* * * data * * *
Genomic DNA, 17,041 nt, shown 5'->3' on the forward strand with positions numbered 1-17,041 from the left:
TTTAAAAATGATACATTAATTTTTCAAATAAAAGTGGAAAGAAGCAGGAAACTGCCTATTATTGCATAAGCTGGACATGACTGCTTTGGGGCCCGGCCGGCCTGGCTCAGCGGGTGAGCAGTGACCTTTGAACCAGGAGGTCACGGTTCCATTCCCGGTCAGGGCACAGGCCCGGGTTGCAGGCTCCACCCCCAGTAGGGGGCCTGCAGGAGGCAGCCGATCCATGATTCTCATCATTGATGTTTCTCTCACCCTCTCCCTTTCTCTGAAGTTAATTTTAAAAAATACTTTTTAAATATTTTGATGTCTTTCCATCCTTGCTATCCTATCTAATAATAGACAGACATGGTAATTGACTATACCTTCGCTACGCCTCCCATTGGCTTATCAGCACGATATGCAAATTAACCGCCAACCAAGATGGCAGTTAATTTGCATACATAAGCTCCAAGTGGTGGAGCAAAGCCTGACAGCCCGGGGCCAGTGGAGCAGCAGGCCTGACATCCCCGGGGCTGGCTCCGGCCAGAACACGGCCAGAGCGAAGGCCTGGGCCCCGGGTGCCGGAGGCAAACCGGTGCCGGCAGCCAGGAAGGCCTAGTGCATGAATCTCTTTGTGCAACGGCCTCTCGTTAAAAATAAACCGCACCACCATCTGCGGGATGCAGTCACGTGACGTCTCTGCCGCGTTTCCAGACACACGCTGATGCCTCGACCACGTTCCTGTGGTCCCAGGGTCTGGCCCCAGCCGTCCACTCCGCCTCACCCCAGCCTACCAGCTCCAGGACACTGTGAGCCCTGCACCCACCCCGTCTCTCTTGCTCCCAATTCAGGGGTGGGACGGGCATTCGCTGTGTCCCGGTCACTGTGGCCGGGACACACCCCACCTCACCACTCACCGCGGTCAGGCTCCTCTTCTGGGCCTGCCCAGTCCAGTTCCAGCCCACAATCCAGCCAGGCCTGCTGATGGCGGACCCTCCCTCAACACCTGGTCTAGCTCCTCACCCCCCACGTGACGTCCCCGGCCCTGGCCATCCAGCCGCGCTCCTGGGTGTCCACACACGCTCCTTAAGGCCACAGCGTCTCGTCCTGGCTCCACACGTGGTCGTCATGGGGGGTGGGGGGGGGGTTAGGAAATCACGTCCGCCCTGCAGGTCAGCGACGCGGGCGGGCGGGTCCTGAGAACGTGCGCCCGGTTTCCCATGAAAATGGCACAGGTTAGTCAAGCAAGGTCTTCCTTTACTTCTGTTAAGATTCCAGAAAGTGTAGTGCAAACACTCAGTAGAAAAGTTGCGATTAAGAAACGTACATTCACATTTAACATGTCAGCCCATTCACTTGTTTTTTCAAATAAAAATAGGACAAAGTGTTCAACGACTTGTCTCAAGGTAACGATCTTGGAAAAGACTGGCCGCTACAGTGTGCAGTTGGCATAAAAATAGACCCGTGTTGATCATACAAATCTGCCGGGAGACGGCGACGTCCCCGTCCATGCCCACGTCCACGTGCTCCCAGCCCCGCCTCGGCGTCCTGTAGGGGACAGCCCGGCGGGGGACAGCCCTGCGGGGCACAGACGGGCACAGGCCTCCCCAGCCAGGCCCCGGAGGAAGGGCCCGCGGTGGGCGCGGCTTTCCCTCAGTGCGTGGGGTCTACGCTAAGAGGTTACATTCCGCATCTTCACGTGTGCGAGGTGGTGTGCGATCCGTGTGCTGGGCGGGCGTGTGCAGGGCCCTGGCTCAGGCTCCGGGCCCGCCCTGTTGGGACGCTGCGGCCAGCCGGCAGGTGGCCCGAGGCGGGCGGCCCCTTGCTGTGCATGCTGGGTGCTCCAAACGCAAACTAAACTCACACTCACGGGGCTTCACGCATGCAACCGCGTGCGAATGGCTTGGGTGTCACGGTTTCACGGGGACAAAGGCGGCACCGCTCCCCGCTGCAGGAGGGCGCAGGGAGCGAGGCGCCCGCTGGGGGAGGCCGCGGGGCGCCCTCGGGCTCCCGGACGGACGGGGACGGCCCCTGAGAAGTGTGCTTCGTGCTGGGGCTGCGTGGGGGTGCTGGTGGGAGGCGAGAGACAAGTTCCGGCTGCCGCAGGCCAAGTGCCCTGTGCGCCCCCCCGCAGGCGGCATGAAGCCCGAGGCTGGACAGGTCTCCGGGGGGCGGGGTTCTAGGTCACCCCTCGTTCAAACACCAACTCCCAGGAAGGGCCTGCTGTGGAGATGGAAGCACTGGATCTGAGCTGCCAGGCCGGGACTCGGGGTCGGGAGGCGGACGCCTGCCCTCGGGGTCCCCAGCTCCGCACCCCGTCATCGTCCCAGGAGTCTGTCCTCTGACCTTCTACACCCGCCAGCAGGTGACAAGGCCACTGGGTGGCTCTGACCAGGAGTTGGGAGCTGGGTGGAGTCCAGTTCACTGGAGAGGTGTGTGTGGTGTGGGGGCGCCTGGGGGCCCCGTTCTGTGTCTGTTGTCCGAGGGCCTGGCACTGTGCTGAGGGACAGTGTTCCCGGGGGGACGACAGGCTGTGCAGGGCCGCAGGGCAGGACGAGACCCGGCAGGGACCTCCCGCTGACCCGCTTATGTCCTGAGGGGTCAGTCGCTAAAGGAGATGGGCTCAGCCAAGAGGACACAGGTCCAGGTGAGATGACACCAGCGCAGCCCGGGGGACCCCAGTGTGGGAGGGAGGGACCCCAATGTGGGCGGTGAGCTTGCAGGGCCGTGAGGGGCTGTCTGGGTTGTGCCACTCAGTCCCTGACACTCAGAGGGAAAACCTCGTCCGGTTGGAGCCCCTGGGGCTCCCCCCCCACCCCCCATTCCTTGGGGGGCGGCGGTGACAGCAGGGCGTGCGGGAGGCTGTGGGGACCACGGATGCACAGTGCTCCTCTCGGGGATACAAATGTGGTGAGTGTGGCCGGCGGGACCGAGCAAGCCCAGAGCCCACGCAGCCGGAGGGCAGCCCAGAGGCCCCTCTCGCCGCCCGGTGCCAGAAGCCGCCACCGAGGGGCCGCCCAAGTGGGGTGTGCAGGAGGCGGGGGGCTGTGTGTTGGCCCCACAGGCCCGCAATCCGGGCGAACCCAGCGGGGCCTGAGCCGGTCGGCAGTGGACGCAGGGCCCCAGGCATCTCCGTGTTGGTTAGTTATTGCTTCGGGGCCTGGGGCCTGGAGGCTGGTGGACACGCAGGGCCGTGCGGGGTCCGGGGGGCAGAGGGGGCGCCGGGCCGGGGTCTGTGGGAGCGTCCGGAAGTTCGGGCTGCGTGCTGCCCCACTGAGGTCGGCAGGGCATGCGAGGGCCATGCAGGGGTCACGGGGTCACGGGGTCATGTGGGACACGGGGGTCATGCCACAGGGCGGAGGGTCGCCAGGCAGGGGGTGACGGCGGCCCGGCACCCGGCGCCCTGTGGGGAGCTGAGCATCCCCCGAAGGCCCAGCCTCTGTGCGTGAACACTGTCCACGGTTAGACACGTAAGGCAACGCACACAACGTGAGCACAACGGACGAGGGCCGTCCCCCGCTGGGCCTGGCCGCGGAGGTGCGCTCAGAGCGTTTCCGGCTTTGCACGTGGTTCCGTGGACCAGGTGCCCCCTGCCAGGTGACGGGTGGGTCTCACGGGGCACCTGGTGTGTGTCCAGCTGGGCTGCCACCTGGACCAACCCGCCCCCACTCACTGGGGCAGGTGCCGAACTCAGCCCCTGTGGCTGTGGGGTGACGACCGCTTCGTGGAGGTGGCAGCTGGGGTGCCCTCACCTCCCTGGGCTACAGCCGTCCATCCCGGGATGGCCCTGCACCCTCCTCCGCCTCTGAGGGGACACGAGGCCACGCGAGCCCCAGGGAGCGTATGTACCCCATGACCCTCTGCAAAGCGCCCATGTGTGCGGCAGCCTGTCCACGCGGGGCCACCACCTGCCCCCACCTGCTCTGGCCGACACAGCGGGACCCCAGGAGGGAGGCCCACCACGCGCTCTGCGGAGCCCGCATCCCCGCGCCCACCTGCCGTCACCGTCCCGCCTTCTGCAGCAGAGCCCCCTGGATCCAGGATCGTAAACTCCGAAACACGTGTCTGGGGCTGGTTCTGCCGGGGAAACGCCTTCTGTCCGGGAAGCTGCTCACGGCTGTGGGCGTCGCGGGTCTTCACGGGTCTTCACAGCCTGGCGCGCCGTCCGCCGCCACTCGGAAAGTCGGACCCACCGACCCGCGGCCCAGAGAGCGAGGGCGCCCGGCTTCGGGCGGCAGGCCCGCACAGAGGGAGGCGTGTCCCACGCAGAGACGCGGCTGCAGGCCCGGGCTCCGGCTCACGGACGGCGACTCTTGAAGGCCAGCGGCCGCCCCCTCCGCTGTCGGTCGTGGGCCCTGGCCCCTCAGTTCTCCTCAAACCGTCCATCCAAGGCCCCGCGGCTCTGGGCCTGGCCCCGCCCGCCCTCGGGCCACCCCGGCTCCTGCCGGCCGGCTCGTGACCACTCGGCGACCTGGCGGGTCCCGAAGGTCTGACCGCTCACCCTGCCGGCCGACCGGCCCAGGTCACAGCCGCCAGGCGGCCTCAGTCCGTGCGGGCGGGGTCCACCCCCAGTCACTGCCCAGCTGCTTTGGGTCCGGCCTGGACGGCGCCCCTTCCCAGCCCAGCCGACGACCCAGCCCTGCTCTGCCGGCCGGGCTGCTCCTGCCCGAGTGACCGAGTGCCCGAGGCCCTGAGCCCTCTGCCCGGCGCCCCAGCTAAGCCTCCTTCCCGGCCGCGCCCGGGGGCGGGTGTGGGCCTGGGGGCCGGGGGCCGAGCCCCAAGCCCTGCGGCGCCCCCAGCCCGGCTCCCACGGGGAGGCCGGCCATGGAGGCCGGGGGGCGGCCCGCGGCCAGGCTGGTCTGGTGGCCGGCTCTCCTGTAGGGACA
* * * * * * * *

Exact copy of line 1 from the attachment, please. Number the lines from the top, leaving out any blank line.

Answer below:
Genomic DNA, 17,041 nt, shown 5'->3' on the forward strand with positions numbered 1-17,041 from the left: